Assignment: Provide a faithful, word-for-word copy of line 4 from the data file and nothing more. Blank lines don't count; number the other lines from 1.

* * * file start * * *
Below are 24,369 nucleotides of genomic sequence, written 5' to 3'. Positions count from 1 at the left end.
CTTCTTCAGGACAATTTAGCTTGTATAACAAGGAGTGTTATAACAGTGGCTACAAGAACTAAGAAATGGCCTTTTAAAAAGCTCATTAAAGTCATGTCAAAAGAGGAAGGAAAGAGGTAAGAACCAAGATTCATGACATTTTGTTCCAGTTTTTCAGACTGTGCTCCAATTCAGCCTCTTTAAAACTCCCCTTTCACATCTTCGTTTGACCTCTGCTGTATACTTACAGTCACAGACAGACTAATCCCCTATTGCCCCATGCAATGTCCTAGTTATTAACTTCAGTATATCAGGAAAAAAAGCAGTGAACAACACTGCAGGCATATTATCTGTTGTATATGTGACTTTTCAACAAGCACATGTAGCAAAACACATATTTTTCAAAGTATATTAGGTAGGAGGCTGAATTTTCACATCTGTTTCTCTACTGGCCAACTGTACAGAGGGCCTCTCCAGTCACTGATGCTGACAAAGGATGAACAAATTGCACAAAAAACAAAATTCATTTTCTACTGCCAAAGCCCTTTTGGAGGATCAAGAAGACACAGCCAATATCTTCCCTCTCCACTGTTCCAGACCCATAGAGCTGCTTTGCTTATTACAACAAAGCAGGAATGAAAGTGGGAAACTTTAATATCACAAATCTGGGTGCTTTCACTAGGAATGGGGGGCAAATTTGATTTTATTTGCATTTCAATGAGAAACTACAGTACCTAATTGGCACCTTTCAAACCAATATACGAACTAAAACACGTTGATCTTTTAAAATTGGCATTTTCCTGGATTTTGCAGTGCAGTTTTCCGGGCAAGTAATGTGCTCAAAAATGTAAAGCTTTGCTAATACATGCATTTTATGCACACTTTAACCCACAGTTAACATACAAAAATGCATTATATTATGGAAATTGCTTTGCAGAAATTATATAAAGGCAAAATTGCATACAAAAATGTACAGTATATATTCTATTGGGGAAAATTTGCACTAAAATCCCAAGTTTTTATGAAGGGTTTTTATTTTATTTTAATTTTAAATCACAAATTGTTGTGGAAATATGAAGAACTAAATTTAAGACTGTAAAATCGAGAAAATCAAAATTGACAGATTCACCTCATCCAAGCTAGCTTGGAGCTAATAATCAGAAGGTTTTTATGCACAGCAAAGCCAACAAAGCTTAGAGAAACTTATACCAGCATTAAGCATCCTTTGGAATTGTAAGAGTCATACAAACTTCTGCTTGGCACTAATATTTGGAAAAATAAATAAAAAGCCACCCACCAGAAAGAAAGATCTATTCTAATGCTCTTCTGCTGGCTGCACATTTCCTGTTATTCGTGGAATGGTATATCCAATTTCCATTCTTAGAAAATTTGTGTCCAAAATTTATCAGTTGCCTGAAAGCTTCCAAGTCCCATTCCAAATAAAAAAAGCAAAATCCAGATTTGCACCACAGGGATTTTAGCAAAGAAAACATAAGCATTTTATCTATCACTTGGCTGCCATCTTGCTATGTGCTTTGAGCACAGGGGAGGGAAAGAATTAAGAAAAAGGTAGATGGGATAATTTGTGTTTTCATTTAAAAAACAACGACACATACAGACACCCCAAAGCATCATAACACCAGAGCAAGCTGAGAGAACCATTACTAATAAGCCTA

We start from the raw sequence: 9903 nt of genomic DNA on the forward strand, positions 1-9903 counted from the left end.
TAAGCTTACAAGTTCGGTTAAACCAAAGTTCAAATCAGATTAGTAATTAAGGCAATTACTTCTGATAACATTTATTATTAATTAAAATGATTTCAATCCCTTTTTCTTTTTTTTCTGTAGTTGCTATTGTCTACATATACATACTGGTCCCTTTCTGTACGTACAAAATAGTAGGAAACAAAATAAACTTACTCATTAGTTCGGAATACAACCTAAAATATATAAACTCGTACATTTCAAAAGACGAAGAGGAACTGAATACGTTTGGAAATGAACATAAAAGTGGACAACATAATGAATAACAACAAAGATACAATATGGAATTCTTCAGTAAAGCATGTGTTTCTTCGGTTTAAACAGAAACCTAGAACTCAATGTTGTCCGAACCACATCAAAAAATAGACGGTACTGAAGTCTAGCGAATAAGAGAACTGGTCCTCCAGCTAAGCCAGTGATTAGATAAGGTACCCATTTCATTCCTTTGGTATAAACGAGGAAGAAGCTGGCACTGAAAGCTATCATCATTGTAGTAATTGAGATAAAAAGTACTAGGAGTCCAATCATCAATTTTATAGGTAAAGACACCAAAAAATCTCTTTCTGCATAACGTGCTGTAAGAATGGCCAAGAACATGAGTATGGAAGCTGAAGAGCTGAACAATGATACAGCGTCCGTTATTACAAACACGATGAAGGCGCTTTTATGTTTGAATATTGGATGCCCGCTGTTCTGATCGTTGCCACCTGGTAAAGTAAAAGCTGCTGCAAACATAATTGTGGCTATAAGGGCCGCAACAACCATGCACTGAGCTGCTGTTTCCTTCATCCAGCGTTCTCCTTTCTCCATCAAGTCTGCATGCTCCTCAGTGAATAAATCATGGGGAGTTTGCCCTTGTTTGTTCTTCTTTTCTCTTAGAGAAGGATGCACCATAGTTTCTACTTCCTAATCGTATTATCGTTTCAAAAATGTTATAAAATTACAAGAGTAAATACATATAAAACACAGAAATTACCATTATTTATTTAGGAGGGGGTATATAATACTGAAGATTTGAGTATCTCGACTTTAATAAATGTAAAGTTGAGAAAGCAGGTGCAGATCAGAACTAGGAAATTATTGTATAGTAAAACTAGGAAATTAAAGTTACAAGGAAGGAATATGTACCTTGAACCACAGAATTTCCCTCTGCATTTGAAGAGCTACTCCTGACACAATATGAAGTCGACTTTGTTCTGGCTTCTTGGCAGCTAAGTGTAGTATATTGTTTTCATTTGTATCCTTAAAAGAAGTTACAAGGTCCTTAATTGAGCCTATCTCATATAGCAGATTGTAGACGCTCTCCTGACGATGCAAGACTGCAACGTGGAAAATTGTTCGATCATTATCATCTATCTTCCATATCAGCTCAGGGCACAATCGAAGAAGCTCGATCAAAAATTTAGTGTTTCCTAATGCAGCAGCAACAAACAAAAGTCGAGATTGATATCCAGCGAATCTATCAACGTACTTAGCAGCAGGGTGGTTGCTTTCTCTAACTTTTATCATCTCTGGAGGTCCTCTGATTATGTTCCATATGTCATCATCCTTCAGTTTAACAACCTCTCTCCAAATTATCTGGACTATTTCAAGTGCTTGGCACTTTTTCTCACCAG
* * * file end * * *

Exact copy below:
TAAGCTTACAAGTTCGGTTAAACCAAAGTTCAAATCAGATTAGTAATTAAGGCAATTACTTCTGATAACATTTATTATTAATTAAAATGATTTCAATCCCTTTTTCTTTTTTTTCTGTAGTTGCTATTGTCTACATATACATACTGGTCCCTTTCTGTACGTACAAAATAGTAGGAAACAAAATAAACTTACTCATTAGTTCGGAATACAACCTAAAATATATAAACTCGTACATTTCAAAAGACGAAGAGGAACTGAATACGTTTGGAAATGAACATAAAAGTGGACAACATAATGAATAACAACAAAGATACAATATGGAATTCTTCAGTAAAGCATGTGTTTCTTCGGTTTAAACAGAAACCTAGAACTCAATGTTGTCCGAACCACATCAAAAAATAGACGGTACTGAAGTCTAGCGAATAAGAGAACTGGTCCTCCAGCTAAGCCAGTGATTAGATAAGGTACCCATTTCATTCCTTTGGTATAAACGAGGAAGAAGCTGGCACTGAAAGCTATCATCATTGTAGTAATTGAGATAAAAAGTACTAGGAGTCCAATCATCAATTTTATAGGTAAAGACACCAAAAAATCTCTTTCTGCATAACGTGCTGTAAGAATGGCCAAGAACATGAGTATGGAAGCTGAAGAGCTGAACAATGATACAGCGTCCGTTATTACAAACACGATGAAGGCGCTTTTATGTTTGAATATTGGATGCCCGCTGTTCTGATCGTTGCCACCTGGTAAAGTAAAAGCTGCTGCAAACATAATTGTGGCTATAAGGGCCGCAACAACCATGCACTGAGCTGCTGTTTCCTTCATCCAGCGTTCTCCTTTCTCCATCAAGTCTGCATGCTCCTCAGTGAATAAATCATGGGGAGTTTGCCCTTGTTTGTTCTTCTTTTCTCTTAGAGAAGGATGCACCATAGTTTCTACTTCCTAATCGTATTATCGTTTCAAAAATGTTATAAAATTACAAGAGTAAATACATATAAAACACAGAAATTACCATTATTTATTTAGGAGGGGGTATATAATACTGAAGATTTGAGTATCTCGACTTTAATAAATGTAAAGTTGAGAAAGCAGGTGCAGATCAGAACTAGGAAATTATTGTATAGTAAAACTAGGAAATTAAAGTTACAAGGAAGGAATATGTACCTTGAACCACAGAATTTCCCTCTGCATTTGAAGAGCTACTCCTGACACAATATGAAGTCGACTTTGTTCTGGCTTCTTGGCAGCTAAGTGTAGTATATTGTTTTCATTTGTATCCTTAAAAGAAGTTACAAGGTCCTTAATTGAGCCTATCTCATATAGCAGATTGTAGACGCTCTCCTGACGATGCAAGACTGCAACGTGGAAAATTGTTCGATCATTATCATCTATCTTCCATATCAGCTCAGGGCACAATCGAAGAAGCTCGATCAAAAATTTAGTGTTTCCTAATGCAGCAGCAACAAACAAAAGTCGAGATTGATATCCAGCGAATCTATCAACGTACTTAGCAGCAGGGTGGTTGCTTTCTCTAACTTTTATCATCTCTGGAGGTCCTCTGATTATGTTCCATATGTCATCATCCTTCAGTTTAACAACCTCTCTCCAAATTATCTGGACTATTTCAAGTGCTTGGCACTTTTTCTCACCAG